Cost: The cost of building a wall traditionally varies based on the price of both lumber and labor and can run $20-$30 per linear foot. HomeAdvisor averages suggest the insulation portion of basement wall construction can arrive at roughly $1,650, but it entirely depends upon the type and quantity of insulation used.
- Thin Wall Construction: If budget, space or framing skills are limited, EnergyStar.gov outlines a minimalist alternative to a fully framed wall. It is constructed of the same rigid foam panels but uses wood furring strips for the framing. The sheets of foam board are attached to the concrete wall with concrete fasteners through the furring strips (a minimum of an inch into the concrete). Then drywall is hung on the furring strips. This method produces a thinner wall by a few inches but isn't deep enough to accommodate electrical boxes without cutting into your insulation. Also, if your foundation walls are uneven, it can be noticeable through the wall construction. Cost: $8 in materials per linear foot.
- DIY Framing With Prefab Panels: For those homeowners who want a DIY solution that accommodates the electrical, DRICORE makes prefabricated panels incorporating all the layers of a finished basement wall — vapor barrier and insulation, framing, drywall — in one 4-inch-deep product called Smartwall. Panels are ready to be painted and have pre-existing channels to run electrical wiring. Supplemental panels are precut for light switches and outlets. Smartwall is installed using a tongue-and-groove system, with wall panels mounted against 2x2 cleats affixed to your ceiling and floor. The seams are patched over using a Dricore Patch Pro compound. Dricore Smartwall panels are sold directly to consumers at home improvement stores. Depending on market pricing on lumber (which can vary substantially) the prefab route can be more expensive than traditional framing in material cost but saves in time and labor. Cost: $40-$45 per linear foot
- Professionally Installed Drywall-Free Walls: The Owens Corning Basement Finishing System is a finished-basement solution installed by professionals in about two weeks that incorporates finished walls, ceiling and floor. Depending on what part of the country you live in, it may be marketed as the Unlimited Basement Finishing System. The wall portion of this product is entirely different from traditional basement wall framing in two major ways: It consists of 100% mold-and-mildew-resistant materials and it keeps the foundation, plumbing and electrical lines hidden but accessible for inspection and maintenance. Instead of a traditionally layered wall with insulation and framing that is finished in drywall, the Owens Corning system employs all-in-one breathable wall panels with fiberglass-insulated cores that are hung on metal framing materials instead of wood. The panels are primed or fabric-covered, and minimal trim covers the seams between adjacent panels, allowing them to be easily removed to access the foundation wall when needed. An Armstrong Mohave drop ceiling is part of the installation. The system comes with a lifetime limited warranty. Cost: The cost of the system can be 25%-30% higher than drywall finishing but it can actually be less expensive than drywall, depending on the market.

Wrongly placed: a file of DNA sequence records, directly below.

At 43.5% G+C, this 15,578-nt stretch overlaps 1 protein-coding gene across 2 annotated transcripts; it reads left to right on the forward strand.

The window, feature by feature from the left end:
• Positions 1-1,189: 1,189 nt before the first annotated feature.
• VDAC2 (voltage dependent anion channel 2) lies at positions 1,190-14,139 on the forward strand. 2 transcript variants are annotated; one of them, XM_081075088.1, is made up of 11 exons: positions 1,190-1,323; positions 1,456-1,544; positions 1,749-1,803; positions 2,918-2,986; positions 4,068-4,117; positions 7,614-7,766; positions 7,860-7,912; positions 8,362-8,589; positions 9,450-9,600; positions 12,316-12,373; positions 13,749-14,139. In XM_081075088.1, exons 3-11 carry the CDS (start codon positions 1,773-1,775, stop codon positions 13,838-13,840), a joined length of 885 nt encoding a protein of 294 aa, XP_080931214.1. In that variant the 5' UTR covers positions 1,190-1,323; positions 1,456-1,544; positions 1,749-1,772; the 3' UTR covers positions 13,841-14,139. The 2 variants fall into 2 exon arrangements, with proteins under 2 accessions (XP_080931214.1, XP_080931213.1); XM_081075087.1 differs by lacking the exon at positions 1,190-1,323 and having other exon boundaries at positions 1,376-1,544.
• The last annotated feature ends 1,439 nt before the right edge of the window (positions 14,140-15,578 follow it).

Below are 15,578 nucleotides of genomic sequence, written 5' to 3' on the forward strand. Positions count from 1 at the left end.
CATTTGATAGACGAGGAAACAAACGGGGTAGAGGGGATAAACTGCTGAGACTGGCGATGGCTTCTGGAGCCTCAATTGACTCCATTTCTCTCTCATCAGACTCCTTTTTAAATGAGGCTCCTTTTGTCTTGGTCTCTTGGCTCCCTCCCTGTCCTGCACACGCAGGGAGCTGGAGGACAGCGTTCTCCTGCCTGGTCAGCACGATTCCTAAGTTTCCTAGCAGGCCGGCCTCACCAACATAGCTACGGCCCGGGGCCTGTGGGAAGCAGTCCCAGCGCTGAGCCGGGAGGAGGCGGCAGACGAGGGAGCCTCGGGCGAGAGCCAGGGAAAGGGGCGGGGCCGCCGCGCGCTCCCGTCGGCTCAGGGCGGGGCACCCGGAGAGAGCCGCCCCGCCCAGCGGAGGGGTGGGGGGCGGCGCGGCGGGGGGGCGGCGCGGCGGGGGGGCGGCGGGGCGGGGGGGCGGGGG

You may have noticed: The most important aspect of finished basement wall construction is preventing moisture from becoming trapped within the wall, allowing mold and mildew growth. If you are finishing your basement yourself and have water issues, pay close attention to your local building codes and spend some time researching basement moisture — you won't be sorry you did. Start with our basement waterproofing guide and follow it with the foundation science primer written by building scientists at the University of Minnesota Extension Office. Having a basement water issue won't preclude basement finishing entirely, but it will affect the way you construct your walls and may require some initial foundation work that in turn will save you expense down the road. Jamie Saer explains that for the FBC Remodel basement builds, moisture issues will be addressed first. And if there is potential for any future problem, prior to wall finishing they take precautions — lining the walls with a moisture barrier that routes water to an interior perimeter drain system and on to a sump pump. Saer says, “We have done this before and it is a great system! You just need to make sure your sump pump is working and create a consistent schedule for checking its operation.”